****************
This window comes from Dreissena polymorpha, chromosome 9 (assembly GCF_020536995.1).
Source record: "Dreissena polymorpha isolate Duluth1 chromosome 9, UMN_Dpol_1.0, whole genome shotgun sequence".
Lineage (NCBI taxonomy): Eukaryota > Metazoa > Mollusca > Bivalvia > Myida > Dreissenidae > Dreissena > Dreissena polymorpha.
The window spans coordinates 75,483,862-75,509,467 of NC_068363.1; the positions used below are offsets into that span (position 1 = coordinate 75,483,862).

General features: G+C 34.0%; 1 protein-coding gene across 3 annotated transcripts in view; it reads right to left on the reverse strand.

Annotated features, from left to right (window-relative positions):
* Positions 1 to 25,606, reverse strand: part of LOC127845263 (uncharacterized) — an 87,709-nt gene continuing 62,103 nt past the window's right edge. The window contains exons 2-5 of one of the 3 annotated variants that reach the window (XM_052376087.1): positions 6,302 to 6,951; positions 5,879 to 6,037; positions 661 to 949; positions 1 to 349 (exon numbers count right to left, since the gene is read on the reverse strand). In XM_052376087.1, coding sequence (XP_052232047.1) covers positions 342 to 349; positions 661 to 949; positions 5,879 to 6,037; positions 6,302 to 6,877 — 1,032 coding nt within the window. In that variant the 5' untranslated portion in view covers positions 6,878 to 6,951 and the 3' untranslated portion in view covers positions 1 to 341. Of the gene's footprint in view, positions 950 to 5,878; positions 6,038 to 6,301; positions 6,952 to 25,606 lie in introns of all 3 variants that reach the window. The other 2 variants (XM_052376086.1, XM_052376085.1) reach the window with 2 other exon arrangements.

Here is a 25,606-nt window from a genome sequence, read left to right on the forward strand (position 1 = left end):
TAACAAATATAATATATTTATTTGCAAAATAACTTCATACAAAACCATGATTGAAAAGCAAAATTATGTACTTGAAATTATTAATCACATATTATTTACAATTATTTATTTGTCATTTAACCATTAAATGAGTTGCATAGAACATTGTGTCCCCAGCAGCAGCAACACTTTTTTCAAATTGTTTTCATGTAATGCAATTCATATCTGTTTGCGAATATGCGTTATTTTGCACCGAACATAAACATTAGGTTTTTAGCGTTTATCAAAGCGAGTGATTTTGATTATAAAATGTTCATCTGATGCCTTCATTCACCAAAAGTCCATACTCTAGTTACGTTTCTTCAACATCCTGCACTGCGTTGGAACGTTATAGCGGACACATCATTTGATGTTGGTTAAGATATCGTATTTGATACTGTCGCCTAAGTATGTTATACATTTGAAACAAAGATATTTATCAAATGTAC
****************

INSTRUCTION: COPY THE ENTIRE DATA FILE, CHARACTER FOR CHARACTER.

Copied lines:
This window comes from Dreissena polymorpha, chromosome 9 (assembly GCF_020536995.1).
Source record: "Dreissena polymorpha isolate Duluth1 chromosome 9, UMN_Dpol_1.0, whole genome shotgun sequence".
Lineage (NCBI taxonomy): Eukaryota > Metazoa > Mollusca > Bivalvia > Myida > Dreissenidae > Dreissena > Dreissena polymorpha.
The window spans coordinates 75,483,862-75,509,467 of NC_068363.1; the positions used below are offsets into that span (position 1 = coordinate 75,483,862).

General features: G+C 34.0%; 1 protein-coding gene across 3 annotated transcripts in view; it reads right to left on the reverse strand.

Annotated features, from left to right (window-relative positions):
* Positions 1 to 25,606, reverse strand: part of LOC127845263 (uncharacterized) — an 87,709-nt gene continuing 62,103 nt past the window's right edge. The window contains exons 2-5 of one of the 3 annotated variants that reach the window (XM_052376087.1): positions 6,302 to 6,951; positions 5,879 to 6,037; positions 661 to 949; positions 1 to 349 (exon numbers count right to left, since the gene is read on the reverse strand). In XM_052376087.1, coding sequence (XP_052232047.1) covers positions 342 to 349; positions 661 to 949; positions 5,879 to 6,037; positions 6,302 to 6,877 — 1,032 coding nt within the window. In that variant the 5' untranslated portion in view covers positions 6,878 to 6,951 and the 3' untranslated portion in view covers positions 1 to 341. Of the gene's footprint in view, positions 950 to 5,878; positions 6,038 to 6,301; positions 6,952 to 25,606 lie in introns of all 3 variants that reach the window. The other 2 variants (XM_052376086.1, XM_052376085.1) reach the window with 2 other exon arrangements.

Here is a 25,606-nt window from a genome sequence, read left to right on the forward strand (position 1 = left end):
TAACAAATATAATATATTTATTTGCAAAATAACTTCATACAAAACCATGATTGAAAAGCAAAATTATGTACTTGAAATTATTAATCACATATTATTTACAATTATTTATTTGTCATTTAACCATTAAATGAGTTGCATAGAACATTGTGTCCCCAGCAGCAGCAACACTTTTTTCAAATTGTTTTCATGTAATGCAATTCATATCTGTTTGCGAATATGCGTTATTTTGCACCGAACATAAACATTAGGTTTTTAGCGTTTATCAAAGCGAGTGATTTTGATTATAAAATGTTCATCTGATGCCTTCATTCACCAAAAGTCCATACTCTAGTTACGTTTCTTCAACATCCTGCACTGCGTTGGAACGTTATAGCGGACACATCATTTGATGTTGGTTAAGATATCGTATTTGATACTGTCGCCTAAGTATGTTATACATTTGAAACAAAGATATTTATCAAATGTAC